DONALD TRUMP IS DROPPING IN THE POLLS, BUT IT’S EARLY - HuffPollster: “Just a couple of weeks ago the big news was Donald Trump creeping up on — and in a couple of surveys, leading — Hillary Clinton in national general election polls. That was the result of Trump securing the title of 'presumptive Republican nominee' and most Republican voters lining up behind him. Now we’re at the beginning of the opposite trend. But as with the brief Trump bump, Clinton’s upward trend could be temporary. So don’t get carried away and declare Trump’s candidacy dead….As with all polling bumps, only time will tell whether they indicate lasting movement or just brief upticks in response to specific events. But the media is likely to hype every minor movement in the polls all summer. Don’t buy in. Public opinion will remain somewhat fluid until after the conventions in late July, and could even fluctuate wildly in the fall campaign. Stick with the averages, and remember that everything can (and likely will) change.” [HuffPost]
Trump isn’t winning enough white voters - Harry Enten: “[D]espite all the bluster, [Trump] isn’t doing any better than Romney did among white voters. According to [Nate Cohn’s estimate], based on pre-election surveys, Romney beat President Obama by 17 percentage points among white voters. To win, Trump would need to improve on Romney’s margin by a minimum of 5 percentage points if the electorate looked exactly the same as it did in 2012 and every other racial group voted in the same manner as it did in 2012….Trump is winning white voters by an average of 17 percentage points, matching exactly Romney’s margin from four years ago. That’s not good enough, especially considering that the 2016 electorate will probably be more diverse than 2012’s. Trump probably needs to do even better than a 22-point lead among white voters, or he will have to pull in more minority voters than Romney did in order to win. Trump could still improve his standing among white voters enough to take the election. There’s plenty of time."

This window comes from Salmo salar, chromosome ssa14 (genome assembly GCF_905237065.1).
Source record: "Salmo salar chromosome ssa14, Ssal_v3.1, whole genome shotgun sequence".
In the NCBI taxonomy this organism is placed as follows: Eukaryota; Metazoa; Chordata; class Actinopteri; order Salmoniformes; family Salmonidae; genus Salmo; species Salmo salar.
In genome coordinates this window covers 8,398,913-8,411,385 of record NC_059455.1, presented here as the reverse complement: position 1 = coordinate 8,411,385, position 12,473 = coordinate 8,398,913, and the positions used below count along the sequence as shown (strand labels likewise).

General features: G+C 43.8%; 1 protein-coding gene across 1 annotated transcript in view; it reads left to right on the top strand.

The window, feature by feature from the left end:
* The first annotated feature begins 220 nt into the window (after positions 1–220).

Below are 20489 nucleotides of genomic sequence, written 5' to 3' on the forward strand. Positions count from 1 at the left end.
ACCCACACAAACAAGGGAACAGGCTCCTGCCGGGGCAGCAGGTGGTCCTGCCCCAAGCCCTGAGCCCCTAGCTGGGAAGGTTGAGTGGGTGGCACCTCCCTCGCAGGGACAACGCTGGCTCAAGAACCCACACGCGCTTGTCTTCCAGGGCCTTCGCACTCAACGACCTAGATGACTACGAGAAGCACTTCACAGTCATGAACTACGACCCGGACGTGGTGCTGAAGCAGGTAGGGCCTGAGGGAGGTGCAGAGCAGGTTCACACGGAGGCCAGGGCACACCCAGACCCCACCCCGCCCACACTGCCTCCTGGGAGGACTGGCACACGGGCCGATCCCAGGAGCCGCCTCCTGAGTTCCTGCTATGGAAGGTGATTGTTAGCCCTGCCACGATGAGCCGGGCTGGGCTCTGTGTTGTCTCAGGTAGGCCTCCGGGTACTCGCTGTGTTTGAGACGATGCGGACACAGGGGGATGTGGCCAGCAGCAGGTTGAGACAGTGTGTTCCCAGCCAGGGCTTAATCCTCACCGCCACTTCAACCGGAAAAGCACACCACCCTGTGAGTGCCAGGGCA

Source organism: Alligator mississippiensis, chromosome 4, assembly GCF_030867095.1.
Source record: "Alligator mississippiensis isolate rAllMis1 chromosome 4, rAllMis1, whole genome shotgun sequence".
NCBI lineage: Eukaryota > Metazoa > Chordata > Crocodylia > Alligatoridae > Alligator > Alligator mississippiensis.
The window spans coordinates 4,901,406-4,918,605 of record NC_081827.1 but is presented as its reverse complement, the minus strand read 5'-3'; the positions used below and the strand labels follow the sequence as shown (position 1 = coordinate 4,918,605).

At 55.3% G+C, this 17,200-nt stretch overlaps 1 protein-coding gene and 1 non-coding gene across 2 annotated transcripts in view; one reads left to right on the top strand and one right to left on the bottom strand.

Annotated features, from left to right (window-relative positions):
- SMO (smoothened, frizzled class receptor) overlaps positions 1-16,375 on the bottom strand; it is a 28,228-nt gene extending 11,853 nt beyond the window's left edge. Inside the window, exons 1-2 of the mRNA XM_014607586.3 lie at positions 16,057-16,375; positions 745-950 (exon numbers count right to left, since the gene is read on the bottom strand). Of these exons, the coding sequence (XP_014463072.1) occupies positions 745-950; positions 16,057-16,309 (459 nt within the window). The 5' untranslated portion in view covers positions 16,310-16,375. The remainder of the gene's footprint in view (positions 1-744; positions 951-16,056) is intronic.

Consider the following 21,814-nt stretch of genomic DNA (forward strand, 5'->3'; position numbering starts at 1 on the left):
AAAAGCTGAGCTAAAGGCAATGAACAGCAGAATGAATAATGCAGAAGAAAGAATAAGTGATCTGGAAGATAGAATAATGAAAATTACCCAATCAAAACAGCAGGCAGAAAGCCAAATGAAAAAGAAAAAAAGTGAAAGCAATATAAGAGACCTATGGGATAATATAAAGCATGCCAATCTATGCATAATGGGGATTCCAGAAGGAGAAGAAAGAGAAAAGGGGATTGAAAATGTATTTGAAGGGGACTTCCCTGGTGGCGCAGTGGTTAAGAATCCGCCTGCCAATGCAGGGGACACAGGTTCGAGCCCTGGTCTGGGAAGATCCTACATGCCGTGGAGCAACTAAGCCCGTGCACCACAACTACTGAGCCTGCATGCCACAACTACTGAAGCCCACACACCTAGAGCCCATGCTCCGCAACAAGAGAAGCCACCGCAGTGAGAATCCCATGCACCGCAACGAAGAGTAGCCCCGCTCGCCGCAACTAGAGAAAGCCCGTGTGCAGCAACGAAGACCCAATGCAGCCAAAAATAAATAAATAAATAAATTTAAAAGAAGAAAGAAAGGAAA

PRIMARY TURNOUT NEARLY REACHED 2008 RECORD LEVELS - Drew DeSilver: “More than 57.6 million people, or 28.5% of estimated eligible voters, voted in the Republican and Democratic presidential primaries that all but wrapped up Tuesday – close to but not quite at the record participation level set in 2008. For a while it looked like this year’s primaries, driven by high turnout on the Republican side, might eclipse the turnout record set in 2008, when 30.4% of voting-age citizens cast ballots. The GOP did indeed have the highest primary turnout since at least 1980, according to our analysis – 14.8%, compared with 11% in 2008 and 9.8% in 2012. But turnout fell off markedly after Donald Trump won the May 3 Indiana primary and his two main rivals dropped out of the race….The overall Democratic turnout of 14.4% was well below the record 19.5% in 2008, but it was still the second-highest since 1988’s primary season.” [Pew Research]
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MONDAY'S 'OUTLIERS' - Links to the best of news at the intersection of polling, politics and political data:
-Pollsters Margie Omero (D) and Kellyanne Conway (R) debate whether America is ready for a female president. [NPR]
-Nate Cohn and Amanda Cox visualize how Americans voted in the 2012 election. [NYT]
-Amber Phillips highlights five House seats that could signal a Democratic majority in November. [WashPost]
-Americans' confidence in U.S. institutions remains historically low. [Gallup]
-More Americans favor accepting refugees from Syria and the Middle East than turning them away. [CNN]